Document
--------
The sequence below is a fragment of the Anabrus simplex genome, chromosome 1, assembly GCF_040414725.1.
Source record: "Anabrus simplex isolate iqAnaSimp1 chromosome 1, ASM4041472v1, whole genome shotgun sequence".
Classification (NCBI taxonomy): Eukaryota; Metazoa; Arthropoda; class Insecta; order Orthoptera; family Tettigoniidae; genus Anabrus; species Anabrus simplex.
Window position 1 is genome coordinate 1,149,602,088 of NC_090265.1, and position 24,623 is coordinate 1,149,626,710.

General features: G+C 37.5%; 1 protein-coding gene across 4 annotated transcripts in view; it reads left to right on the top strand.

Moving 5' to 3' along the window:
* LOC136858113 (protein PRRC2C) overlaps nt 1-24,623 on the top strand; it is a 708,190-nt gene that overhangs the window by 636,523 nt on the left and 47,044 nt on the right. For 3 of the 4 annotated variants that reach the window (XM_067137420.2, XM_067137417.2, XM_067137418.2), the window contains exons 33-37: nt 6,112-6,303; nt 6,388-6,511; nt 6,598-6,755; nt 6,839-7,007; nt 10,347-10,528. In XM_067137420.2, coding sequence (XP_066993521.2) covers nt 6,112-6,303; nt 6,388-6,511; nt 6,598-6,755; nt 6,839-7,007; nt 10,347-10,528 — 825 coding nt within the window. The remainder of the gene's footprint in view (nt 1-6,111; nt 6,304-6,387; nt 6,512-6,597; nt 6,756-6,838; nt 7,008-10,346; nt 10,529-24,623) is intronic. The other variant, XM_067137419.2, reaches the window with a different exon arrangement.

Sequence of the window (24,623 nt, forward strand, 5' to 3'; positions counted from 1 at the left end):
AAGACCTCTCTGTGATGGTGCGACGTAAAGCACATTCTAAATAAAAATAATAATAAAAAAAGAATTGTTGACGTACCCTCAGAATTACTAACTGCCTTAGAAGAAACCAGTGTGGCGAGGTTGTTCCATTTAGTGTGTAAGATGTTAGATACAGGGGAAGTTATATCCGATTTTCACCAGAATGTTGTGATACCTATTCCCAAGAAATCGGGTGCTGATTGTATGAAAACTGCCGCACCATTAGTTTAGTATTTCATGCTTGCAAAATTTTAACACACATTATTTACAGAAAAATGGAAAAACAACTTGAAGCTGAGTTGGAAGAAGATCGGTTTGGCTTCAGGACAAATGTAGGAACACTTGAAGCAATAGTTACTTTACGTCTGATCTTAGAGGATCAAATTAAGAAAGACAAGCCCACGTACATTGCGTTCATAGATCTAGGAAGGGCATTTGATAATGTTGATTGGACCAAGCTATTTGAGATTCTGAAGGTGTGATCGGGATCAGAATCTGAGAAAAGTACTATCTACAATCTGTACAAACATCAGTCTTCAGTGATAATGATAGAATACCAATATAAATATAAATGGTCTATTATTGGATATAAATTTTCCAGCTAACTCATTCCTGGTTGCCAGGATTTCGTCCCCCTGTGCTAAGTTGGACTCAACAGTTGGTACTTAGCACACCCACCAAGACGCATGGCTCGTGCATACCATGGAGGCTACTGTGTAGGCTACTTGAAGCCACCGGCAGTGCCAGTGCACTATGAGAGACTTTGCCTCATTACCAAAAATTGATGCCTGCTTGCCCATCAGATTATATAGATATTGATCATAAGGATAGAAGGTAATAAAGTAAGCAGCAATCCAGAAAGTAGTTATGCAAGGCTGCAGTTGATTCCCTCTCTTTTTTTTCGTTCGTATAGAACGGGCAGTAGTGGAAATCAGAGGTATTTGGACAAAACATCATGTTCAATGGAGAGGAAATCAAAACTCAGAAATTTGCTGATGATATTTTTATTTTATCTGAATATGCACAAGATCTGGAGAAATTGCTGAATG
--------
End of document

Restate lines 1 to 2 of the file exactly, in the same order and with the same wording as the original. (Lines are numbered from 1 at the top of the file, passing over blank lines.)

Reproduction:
The sequence below is a fragment of the Anabrus simplex genome, chromosome 1, assembly GCF_040414725.1.
Source record: "Anabrus simplex isolate iqAnaSimp1 chromosome 1, ASM4041472v1, whole genome shotgun sequence".